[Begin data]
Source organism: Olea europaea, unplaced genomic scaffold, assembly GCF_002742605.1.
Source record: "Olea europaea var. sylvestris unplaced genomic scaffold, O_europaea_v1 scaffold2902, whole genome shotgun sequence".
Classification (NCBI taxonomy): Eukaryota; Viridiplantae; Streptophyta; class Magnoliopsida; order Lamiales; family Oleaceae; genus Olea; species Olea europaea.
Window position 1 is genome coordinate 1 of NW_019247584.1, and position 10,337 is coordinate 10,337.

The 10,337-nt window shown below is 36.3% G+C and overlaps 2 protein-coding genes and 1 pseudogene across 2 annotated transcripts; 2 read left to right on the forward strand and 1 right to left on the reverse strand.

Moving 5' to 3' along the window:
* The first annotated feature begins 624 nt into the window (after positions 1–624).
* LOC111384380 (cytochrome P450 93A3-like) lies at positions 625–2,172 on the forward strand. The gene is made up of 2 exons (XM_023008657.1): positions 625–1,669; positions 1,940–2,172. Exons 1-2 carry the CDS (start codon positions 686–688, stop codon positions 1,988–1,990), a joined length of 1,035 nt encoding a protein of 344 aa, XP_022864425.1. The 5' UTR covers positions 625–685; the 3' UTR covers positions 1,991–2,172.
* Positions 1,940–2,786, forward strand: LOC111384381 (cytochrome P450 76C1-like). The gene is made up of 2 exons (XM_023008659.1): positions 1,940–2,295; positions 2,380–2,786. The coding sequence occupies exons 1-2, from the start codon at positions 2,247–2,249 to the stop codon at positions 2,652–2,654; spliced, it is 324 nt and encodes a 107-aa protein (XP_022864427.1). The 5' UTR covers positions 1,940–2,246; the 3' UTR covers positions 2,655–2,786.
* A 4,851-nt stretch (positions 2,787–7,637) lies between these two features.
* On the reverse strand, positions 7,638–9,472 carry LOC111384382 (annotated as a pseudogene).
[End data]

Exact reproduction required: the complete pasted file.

Source organism: Olea europaea, unplaced genomic scaffold, assembly GCF_002742605.1.
Source record: "Olea europaea var. sylvestris unplaced genomic scaffold, O_europaea_v1 scaffold2902, whole genome shotgun sequence".
Classification (NCBI taxonomy): Eukaryota; Viridiplantae; Streptophyta; class Magnoliopsida; order Lamiales; family Oleaceae; genus Olea; species Olea europaea.
Window position 1 is genome coordinate 1 of NW_019247584.1, and position 10,337 is coordinate 10,337.

The 10,337-nt window shown below is 36.3% G+C and overlaps 2 protein-coding genes and 1 pseudogene across 2 annotated transcripts; 2 read left to right on the forward strand and 1 right to left on the reverse strand.

Moving 5' to 3' along the window:
* The first annotated feature begins 624 nt into the window (after positions 1–624).
* LOC111384380 (cytochrome P450 93A3-like) lies at positions 625–2,172 on the forward strand. The gene is made up of 2 exons (XM_023008657.1): positions 625–1,669; positions 1,940–2,172. Exons 1-2 carry the CDS (start codon positions 686–688, stop codon positions 1,988–1,990), a joined length of 1,035 nt encoding a protein of 344 aa, XP_022864425.1. The 5' UTR covers positions 625–685; the 3' UTR covers positions 1,991–2,172.
* Positions 1,940–2,786, forward strand: LOC111384381 (cytochrome P450 76C1-like). The gene is made up of 2 exons (XM_023008659.1): positions 1,940–2,295; positions 2,380–2,786. The coding sequence occupies exons 1-2, from the start codon at positions 2,247–2,249 to the stop codon at positions 2,652–2,654; spliced, it is 324 nt and encodes a 107-aa protein (XP_022864427.1). The 5' UTR covers positions 1,940–2,246; the 3' UTR covers positions 2,655–2,786.
* A 4,851-nt stretch (positions 2,787–7,637) lies between these two features.
* On the reverse strand, positions 7,638–9,472 carry LOC111384382 (annotated as a pseudogene).